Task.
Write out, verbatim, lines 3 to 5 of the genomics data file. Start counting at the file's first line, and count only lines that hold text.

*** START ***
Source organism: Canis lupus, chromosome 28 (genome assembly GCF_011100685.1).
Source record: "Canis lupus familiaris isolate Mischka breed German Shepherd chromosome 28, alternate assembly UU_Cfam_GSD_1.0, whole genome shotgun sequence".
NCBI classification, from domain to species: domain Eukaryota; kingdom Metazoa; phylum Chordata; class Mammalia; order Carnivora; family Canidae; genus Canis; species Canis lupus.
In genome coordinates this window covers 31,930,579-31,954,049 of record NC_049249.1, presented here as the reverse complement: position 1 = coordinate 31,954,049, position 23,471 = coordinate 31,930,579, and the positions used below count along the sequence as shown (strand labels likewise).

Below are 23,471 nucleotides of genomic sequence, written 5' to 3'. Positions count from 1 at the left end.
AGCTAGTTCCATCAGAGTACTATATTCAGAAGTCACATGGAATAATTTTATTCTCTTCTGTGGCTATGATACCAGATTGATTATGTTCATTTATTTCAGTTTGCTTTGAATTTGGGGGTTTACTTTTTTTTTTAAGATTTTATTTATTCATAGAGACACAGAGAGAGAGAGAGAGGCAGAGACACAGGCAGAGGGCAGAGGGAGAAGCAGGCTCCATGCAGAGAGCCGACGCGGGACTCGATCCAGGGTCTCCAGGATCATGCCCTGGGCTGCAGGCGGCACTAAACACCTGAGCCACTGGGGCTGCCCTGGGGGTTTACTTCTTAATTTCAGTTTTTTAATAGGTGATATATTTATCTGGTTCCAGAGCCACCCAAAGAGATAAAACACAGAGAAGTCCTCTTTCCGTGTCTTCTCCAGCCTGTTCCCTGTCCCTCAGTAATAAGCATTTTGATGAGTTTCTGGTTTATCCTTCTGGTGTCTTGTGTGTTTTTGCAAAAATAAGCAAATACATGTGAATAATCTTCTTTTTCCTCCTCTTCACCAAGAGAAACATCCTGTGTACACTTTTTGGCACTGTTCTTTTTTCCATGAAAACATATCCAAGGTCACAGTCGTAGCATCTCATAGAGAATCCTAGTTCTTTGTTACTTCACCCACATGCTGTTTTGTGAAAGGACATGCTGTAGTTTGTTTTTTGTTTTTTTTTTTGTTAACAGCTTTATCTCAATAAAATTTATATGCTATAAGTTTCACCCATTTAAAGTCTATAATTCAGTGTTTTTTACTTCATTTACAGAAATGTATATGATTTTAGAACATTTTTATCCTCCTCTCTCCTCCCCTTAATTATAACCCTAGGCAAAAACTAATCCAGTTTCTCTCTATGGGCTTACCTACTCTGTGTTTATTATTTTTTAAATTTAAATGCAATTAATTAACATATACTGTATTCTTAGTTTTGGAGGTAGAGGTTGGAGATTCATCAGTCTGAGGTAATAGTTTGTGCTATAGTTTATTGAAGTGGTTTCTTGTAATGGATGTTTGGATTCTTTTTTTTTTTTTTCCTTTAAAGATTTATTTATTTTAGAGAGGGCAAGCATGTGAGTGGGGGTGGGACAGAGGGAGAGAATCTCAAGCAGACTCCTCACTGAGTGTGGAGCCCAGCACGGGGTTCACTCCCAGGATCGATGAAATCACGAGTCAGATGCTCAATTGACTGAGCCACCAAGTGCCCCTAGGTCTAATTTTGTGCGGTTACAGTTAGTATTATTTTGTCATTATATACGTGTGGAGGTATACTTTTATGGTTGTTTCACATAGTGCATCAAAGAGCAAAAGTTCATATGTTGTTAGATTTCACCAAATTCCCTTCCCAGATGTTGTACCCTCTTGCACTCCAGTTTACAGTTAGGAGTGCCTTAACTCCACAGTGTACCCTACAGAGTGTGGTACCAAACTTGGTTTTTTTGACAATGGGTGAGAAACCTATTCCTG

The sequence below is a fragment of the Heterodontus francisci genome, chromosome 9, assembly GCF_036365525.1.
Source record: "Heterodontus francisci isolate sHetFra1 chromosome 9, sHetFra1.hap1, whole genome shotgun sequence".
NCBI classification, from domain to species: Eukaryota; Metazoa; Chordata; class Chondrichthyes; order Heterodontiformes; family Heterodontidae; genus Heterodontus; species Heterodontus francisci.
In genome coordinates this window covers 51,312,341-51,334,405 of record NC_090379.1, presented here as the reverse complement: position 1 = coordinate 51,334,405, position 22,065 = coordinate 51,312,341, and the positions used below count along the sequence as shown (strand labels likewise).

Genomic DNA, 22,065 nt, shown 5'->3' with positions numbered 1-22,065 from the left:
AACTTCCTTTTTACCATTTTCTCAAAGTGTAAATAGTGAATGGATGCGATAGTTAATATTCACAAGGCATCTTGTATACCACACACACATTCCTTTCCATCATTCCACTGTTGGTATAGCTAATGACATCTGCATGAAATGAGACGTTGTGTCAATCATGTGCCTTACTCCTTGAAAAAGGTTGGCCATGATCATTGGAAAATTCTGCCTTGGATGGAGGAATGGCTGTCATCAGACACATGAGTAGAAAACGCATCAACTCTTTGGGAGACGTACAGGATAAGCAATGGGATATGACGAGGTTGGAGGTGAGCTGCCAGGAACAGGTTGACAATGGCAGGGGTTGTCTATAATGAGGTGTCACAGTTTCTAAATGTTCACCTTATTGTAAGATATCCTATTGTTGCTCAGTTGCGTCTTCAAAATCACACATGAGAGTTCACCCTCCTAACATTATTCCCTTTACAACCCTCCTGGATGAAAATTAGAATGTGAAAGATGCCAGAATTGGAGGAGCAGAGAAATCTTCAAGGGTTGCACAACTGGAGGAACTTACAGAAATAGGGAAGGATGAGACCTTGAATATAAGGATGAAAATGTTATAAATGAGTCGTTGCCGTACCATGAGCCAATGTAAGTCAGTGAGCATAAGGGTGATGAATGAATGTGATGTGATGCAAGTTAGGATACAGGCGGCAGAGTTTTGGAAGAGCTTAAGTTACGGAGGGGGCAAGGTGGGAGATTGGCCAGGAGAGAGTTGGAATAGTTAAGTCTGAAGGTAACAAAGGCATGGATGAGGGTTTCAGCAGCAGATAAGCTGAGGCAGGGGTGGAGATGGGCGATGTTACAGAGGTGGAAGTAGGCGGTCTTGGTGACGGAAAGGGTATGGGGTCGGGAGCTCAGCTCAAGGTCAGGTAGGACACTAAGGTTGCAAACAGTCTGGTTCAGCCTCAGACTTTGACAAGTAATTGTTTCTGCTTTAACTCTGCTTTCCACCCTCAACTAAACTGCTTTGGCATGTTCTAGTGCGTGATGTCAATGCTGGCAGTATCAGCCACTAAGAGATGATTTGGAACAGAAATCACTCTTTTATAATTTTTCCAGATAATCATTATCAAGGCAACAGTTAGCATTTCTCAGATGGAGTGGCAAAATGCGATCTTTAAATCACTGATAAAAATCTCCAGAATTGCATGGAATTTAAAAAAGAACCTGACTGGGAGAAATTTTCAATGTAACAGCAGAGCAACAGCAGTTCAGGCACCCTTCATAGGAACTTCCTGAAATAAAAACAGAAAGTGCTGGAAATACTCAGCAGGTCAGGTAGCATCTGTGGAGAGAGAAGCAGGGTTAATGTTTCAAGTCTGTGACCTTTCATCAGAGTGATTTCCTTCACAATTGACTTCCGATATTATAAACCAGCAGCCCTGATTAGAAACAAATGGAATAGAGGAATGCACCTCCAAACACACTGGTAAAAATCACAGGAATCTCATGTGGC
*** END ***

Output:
NCBI classification, from domain to species: domain Eukaryota; kingdom Metazoa; phylum Chordata; class Mammalia; order Carnivora; family Canidae; genus Canis; species Canis lupus.
In genome coordinates this window covers 31,930,579-31,954,049 of record NC_049249.1, presented here as the reverse complement: position 1 = coordinate 31,954,049, position 23,471 = coordinate 31,930,579, and the positions used below count along the sequence as shown (strand labels likewise).

Below are 23,471 nucleotides of genomic sequence, written 5' to 3'. Positions count from 1 at the left end.